DI: What has been the reaction to your appointment?
MB: The expressions of support and the offers of help — which I am keeping close track of — are well into the hundreds of messages. So it is clear to me that American higher education believes that ACE can be a force for the good, and they want to help me.
DI: What are some of the challenges you foresee?
MB: I’m hoping that the Higher Education Act will be going into law before Molly Broad walks into One Dupont Circle. It has been the focus of efforts by David Ward during his entire service as president of ACE. Nonetheless, I think we will still be facing issues that are challenging, given the decline in the rate of growth in the economy, issues around the federal debt, the political divisiveness.
DI: What are your top three goals for ACE?
MB: I, frankly, think that the strategic priorities that ACE has set out are really the right ones, and now it’s a question of [looking] within those overarching topics — like leadership development, institutional effectiveness, internationalization and lifelong learning — [to see] where we can make a difference and where we need to do some serious study before we know what kind of action plan to build.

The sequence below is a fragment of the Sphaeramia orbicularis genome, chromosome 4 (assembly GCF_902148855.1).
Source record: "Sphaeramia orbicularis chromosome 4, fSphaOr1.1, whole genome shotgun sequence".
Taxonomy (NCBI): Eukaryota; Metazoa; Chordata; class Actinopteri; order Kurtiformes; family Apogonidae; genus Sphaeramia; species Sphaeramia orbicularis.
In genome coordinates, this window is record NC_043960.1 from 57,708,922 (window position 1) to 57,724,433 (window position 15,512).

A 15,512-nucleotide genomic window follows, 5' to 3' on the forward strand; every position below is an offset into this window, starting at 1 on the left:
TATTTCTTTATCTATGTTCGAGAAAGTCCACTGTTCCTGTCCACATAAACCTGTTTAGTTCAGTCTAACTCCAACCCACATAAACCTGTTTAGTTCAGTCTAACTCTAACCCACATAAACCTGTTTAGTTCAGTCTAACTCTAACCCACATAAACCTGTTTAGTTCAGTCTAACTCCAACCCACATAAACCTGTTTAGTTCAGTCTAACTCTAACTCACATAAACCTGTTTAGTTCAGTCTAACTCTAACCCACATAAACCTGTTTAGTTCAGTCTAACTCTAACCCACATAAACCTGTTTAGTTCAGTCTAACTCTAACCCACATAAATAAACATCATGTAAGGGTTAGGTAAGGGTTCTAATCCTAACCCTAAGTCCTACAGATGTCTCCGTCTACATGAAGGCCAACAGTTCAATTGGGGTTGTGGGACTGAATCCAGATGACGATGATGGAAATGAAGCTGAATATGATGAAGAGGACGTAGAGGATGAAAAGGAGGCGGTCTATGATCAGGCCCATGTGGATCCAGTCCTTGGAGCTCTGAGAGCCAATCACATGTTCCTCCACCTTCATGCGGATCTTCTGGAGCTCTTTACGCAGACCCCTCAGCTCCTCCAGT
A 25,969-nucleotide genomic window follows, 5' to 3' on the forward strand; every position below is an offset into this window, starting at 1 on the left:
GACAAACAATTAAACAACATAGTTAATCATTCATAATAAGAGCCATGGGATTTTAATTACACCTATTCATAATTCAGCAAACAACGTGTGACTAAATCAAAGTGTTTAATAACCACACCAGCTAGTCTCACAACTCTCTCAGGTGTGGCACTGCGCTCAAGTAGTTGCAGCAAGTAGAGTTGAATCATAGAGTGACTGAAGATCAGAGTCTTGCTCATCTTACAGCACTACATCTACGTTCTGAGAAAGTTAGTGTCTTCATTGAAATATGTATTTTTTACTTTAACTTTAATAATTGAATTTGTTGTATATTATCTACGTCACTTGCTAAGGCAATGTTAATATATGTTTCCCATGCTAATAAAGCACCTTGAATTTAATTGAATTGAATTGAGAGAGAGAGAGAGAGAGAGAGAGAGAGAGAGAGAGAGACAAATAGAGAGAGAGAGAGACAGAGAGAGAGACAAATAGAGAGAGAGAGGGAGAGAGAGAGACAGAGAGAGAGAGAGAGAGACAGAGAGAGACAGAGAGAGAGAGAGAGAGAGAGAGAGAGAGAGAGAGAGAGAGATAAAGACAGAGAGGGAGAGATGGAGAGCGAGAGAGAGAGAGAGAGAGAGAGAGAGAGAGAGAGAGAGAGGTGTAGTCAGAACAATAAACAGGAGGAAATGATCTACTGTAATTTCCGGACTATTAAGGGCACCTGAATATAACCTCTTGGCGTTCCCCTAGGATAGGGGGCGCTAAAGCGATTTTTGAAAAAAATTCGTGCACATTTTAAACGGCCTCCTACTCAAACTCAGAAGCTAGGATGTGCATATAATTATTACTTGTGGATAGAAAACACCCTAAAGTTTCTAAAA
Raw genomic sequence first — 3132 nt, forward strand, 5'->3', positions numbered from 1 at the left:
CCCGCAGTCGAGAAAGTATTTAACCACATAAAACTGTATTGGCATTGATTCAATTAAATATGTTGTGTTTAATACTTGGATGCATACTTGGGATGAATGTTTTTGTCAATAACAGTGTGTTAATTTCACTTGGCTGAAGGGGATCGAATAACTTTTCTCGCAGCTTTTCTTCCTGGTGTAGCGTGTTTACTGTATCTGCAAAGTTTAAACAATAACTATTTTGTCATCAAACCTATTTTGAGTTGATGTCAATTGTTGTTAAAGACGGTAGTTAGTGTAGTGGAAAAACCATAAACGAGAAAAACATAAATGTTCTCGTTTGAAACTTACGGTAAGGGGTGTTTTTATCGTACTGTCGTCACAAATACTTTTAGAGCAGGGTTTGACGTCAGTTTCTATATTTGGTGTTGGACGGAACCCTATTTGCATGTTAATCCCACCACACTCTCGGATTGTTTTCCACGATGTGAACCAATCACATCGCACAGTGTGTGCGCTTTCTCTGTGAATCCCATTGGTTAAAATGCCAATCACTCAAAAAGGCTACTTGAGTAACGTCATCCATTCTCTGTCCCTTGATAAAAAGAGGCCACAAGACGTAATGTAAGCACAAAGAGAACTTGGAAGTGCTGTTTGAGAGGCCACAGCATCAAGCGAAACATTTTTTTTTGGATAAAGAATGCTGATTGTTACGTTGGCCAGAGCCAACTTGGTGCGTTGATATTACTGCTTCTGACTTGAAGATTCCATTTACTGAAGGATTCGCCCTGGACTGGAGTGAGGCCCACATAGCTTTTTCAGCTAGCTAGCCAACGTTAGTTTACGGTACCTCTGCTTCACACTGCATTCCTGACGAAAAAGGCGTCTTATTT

DI: What are the major challenges facing colleges and universities today?
MB: Near the top of the list has to be the leadership crisis that we are facing, with the mean age of college and university presidents now at about 60 years of age, and whether or not we have a pipeline that is ready to move into leadership positions, a pipeline that is reflective of the changing population demographics of our country. I think we’re facing other issues around how can we be more effective in enhancing not only the college entrance rate but the college graduation rate. We’re not going to have high-wage, low-skill jobs anymore in this country, and if we want high-wage jobs, they have to be accompanied by a high level of skill and education. Issues around lifelong learning — what is the 21st century counterpart to the GI bill in the middle of the 20th?
DI: Are there similar issues at HBCUs or do they have a separate set of problems?
MB: HBCUs have a very difficult set of problems and challenges, and yet remain a very important part of our higher education landscape if we are going to be successful in building a strong society. I think they continue to be up against the challenges of serving a significant fraction of students who come to their campuses not fully prepared to do high-level academic work, coming without the benefit of financial resources that have made tutors and other support services possible for kids coming from wealthier means.
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